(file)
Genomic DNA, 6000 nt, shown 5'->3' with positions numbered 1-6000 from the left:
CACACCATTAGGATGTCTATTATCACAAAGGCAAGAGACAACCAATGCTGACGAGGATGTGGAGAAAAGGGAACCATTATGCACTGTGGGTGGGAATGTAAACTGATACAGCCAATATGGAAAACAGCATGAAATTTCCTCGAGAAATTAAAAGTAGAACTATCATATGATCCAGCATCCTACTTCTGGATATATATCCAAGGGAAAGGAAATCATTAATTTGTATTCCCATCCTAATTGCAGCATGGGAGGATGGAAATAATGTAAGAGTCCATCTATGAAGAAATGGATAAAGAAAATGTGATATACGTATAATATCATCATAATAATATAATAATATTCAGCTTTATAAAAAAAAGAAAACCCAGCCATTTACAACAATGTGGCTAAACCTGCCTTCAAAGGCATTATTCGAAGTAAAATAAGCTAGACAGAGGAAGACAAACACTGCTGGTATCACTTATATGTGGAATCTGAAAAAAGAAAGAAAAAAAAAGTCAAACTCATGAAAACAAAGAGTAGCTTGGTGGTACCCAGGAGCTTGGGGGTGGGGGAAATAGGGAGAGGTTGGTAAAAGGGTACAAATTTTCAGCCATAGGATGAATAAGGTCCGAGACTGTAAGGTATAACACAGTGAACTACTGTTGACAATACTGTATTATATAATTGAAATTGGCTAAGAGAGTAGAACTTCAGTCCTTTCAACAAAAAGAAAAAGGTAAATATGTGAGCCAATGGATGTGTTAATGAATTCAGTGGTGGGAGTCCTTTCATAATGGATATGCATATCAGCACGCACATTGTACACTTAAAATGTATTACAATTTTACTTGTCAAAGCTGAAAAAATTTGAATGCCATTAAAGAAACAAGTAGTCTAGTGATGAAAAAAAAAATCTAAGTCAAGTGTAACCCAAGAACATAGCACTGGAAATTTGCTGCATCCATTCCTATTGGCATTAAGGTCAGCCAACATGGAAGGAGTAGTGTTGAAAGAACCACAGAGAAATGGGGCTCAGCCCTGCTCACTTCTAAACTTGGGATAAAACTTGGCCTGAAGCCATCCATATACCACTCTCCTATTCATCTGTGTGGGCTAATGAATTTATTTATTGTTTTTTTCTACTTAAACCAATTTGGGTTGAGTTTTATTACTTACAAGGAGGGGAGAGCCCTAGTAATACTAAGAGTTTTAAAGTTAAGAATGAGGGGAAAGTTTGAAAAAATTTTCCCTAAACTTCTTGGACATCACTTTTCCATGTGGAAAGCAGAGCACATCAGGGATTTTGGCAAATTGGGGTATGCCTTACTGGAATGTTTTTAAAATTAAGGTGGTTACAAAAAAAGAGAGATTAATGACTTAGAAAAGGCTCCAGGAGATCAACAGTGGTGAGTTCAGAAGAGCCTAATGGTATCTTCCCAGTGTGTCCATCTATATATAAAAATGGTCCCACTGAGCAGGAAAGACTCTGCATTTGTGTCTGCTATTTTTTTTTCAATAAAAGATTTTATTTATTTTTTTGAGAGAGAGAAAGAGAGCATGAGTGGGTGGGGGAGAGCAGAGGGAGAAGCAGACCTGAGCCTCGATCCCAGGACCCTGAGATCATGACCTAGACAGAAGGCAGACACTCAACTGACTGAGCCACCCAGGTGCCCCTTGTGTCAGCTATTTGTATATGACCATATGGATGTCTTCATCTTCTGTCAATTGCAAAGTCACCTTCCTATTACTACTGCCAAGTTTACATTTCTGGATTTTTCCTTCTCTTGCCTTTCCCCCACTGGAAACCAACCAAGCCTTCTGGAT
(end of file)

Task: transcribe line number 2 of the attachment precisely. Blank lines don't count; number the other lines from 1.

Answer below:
CACACCATTAGGATGTCTATTATCACAAAGGCAAGAGACAACCAATGCTGACGAGGATGTGGAGAAAAGGGAACCATTATGCACTGTGGGTGGGAATGTAAACTGATACAGCCAATATGGAAAACAGCATGAAATTTCCTCGAGAAATTAAAAGTAGAACTATCATATGATCCAGCATCCTACTTCTGGATATATATCCAAGGGAAAGGAAATCATTAATTTGTATTCCCATCCTAATTGCAGCATGGGAGGATGGAAATAATGTAAGAGTCCATCTATGAAGAAATGGATAAAGAAAATGTGATATACGTATAATATCATCATAATAATATAATAATATTCAGCTTTATAAAAAAAAGAAAACCCAGCCATTTACAACAATGTGGCTAAACCTGCCTTCAAAGGCATTATTCGAAGTAAAATAAGCTAGACAGAGGAAGACAAACACTGCTGGTATCACTTATATGTGGAATCTGAAAAAAGAAAGAAAAAAAAAGTCAAACTCATGAAAACAAAGAGTAGCTTGGTGGTACCCAGGAGCTTGGGGGTGGGGGAAATAGGGAGAGGTTGGTAAAAGGGTACAAATTTTCAGCCATAGGATGAATAAGGTCCGAGACTGTAAGGTATAACACAGTGAACTACTGTTGACAATACTGTATTATATAATTGAAATTGGCTAAGAGAGTAGAACTTCAGTCCTTTCAACAAAAAGAAAAAGGTAAATATGTGAGCCAATGGATGTGTTAATGAATTCAGTGGTGGGAGTCCTTTCATAATGGATATGCATATCAGCACGCACATTGTACACTTAAAATGTATTACAATTTTACTTGTCAAAGCTGAAAAAATTTGAATGCCATTAAAGAAACAAGTAGTCTAGTGATGAAAAAAAAAATCTAAGTCAAGTGTAACCCAAGAACATAGCACTGGAAATTTGCTGCATCCATTCCTATTGGCATTAAGGTCAGCCAACATGGAAGGAGTAGTGTTGAAAGAACCACAGAGAAATGGGGCTCAGCCCTGCTCACTTCTAAACTTGGGATAAAACTTGGCCTGAAGCCATCCATATACCACTCTCCTATTCATCTGTGTGGGCTAATGAATTTATTTATTGTTTTTTTCTACTTAAACCAATTTGGGTTGAGTTTTATTACTTACAAGGAGGGGAGAGCCCTAGTAATACTAAGAGTTTTAAAGTTAAGAATGAGGGGAAAGTTTGAAAAAATTTTCCCTAAACTTCTTGGACATCACTTTTCCATGTGGAAAGCAGAGCACATCAGGGATTTTGGCAAATTGGGGTATGCCTTACTGGAATGTTTTTAAAATTAAGGTGGTTACAAAAAAAGAGAGATTAATGACTTAGAAAAGGCTCCAGGAGATCAACAGTGGTGAGTTCAGAAGAGCCTAATGGTATCTTCCCAGTGTGTCCATCTATATATAAAAATGGTCCCACTGAGCAGGAAAGACTCTGCATTTGTGTCTGCTATTTTTTTTTCAATAAAAGATTTTATTTATTTTTTTGAGAGAGAGAAAGAGAGCATGAGTGGGTGGGGGAGAGCAGAGGGAGAAGCAGACCTGAGCCTCGATCCCAGGACCCTGAGATCATGACCTAGACAGAAGGCAGACACTCAACTGACTGAGCCACCCAGGTGCCCCTTGTGTCAGCTATTTGTATATGACCATATGGATGTCTTCATCTTCTGTCAATTGCAAAGTCACCTTCCTATTACTACTGCCAAGTTTACATTTCTGGATTTTTCCTTCTCTTGCCTTTCCCCCACTGGAAACCAACCAAGCCTTCTGGAT